On May 27, 2016 the Minneapolis city council unanimously passed a mandatory paid sick leave ordinance. The ordinance requires employers with more than six employees to provide employees who work more than 80 hours a year with “one (1) hour of sick and safe time for every thirty (30) hours worked up to a maximum of forty-eight (48) hours in a … year.” Employees may use the leave for their own, or a family member’s, needs related to health, domestic abuse, sexual assault, stalking, and school, daycare, and workplace closings. The ordinance also requires employers to track the accrual and use of leave time.

In 2018, Minneapolis amended the ordinance so that sick and safe time would accrue only when an employee works “within the geographic boundaries of the City” and leave time could be used only “when the employee is scheduled to perform work within the geographic boundaries of the City.”

St. Paul, Minnesota

On January 1, 2018 all Saint Paul employers, of an size, with employees working in Saint Paul must provide Earned Sick and Safe Time (ESST) to their employees. Saint Paul’s Ordinance requires employers to provide earned safe and sick time for workers in Saint Paul. Employees must work at least 80 hours a year in Minneapolis. Employees accrue one hour of paid sick leave for every 30 hours worked. This is capped at 48 hours annually, but employees can accrue up to 80 hours of earned sick time because they can carryover from year to the next. Employees can use this time if they are ill, injured, or need to attend to a medical condition for themselves or a family member. Covered family members include “any individual related by blood or affinity whose close association with the employee is the equivalent of a family relationship.”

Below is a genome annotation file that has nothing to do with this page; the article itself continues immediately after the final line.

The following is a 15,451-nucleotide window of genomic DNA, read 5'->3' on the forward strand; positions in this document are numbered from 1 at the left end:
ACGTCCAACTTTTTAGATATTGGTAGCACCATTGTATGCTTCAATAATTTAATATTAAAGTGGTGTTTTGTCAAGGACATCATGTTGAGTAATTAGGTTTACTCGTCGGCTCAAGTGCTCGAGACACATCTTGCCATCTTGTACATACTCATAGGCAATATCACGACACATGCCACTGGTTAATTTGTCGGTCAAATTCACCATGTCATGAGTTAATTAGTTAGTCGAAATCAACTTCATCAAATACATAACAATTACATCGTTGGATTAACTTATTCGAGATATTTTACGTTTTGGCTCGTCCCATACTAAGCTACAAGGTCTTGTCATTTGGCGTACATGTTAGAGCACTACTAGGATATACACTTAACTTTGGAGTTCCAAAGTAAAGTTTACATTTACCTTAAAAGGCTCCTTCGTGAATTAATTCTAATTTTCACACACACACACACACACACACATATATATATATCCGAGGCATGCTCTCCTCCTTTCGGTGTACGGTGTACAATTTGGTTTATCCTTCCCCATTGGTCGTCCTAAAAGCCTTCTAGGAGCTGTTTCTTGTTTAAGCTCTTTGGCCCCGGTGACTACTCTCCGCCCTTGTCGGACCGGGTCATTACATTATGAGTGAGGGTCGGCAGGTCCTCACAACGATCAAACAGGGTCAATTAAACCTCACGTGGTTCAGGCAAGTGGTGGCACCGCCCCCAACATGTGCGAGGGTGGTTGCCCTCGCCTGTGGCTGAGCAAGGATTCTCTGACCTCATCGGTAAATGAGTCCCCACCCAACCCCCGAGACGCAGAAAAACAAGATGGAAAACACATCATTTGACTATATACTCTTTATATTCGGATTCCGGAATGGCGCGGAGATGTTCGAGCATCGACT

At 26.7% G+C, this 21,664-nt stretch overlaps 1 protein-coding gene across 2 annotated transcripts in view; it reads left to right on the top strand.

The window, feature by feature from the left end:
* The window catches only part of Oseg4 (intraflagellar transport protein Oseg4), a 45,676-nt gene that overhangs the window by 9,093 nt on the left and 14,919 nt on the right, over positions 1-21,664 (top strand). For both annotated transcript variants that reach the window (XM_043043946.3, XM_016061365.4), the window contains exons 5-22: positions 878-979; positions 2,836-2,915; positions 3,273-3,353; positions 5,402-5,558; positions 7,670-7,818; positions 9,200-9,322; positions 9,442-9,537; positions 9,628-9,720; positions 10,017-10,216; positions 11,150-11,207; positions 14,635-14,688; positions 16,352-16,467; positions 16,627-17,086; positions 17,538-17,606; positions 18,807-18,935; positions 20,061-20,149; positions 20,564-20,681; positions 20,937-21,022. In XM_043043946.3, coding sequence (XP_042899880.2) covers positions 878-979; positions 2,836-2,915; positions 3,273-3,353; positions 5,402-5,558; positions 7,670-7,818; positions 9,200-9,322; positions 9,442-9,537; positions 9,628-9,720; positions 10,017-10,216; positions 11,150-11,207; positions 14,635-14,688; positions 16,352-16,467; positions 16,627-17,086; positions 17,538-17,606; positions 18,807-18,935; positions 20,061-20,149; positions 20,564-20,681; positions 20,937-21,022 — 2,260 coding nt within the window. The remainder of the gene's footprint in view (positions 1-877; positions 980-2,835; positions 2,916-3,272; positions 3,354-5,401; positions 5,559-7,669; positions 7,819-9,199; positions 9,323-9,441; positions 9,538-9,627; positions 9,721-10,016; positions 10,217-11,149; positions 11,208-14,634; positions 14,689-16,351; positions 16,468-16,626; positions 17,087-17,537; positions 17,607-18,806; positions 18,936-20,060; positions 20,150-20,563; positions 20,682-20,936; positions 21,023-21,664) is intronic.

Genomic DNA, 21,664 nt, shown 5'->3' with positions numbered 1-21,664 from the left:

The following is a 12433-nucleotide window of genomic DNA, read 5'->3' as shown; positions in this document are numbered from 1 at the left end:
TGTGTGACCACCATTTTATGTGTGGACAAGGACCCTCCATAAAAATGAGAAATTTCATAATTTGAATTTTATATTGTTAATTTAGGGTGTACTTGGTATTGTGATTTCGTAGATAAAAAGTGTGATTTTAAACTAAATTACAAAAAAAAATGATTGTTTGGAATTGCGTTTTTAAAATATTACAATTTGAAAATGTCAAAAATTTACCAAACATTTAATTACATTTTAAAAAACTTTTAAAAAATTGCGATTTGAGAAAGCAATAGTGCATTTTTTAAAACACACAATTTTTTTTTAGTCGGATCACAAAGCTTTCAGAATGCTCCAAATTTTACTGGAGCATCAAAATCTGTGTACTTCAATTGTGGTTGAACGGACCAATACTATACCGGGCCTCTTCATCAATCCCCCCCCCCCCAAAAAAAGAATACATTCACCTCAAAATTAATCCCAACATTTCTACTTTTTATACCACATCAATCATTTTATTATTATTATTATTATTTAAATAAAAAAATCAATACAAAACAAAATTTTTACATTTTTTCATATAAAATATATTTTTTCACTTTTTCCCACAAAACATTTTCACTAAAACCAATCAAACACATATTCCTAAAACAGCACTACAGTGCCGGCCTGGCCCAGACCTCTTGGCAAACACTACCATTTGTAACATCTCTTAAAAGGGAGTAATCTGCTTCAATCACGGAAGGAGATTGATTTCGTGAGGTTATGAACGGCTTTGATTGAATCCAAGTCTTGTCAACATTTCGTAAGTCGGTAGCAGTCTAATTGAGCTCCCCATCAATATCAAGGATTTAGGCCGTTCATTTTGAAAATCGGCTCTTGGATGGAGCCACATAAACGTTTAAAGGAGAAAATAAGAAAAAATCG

The Paul Lelii Employment firm published the following information on their website: 

“The Fair Labor Standards Act and other anti-discrimination statutes provide in general for the defendant employer to pay for an award of attorney’s fees, costs, punitive damages also known as liquidated damages. If you do have a valid claim, the Paul Lelii Law Office will handle the matter on a contingent basis (% percentage basis %).

Employment Law Firms

Bertelson Law Office


We provide our clients with a combination of strong advocacy, extensive experience in employment law, and a commitment to preserving their integrity while pursuing their legal goals. Because we practice exclusively in employment law, we understand that a job is more than just a paycheck. As legal advocates we are aware that employment conflicts can impact employees physically, emotionally, and financially. Bertelson Law Office has successfully represented hundreds of clients with employment law claims through litigation, mediation and arbitration.

Paul Lelii Law Group



The Paul Lelii Law Office is a Minnesota based Employment Law Office focused on representing clients in worker rights’ lawsuits in Minnesota. The office is currently accepting new clients.

Mr. Lelii is an experienced Minnesota lawyer practicing many areas of the law since 2004. He is focused on matters in the area of employment law, personal injury, and general commercial civil litigation. Mr. Lelii recognizes that every case is different but that most will resolve through Alternative Dispute Resolution processes such as mediation. The Paul Lelii Law Office is offering mediation services in the area of employment law litigation.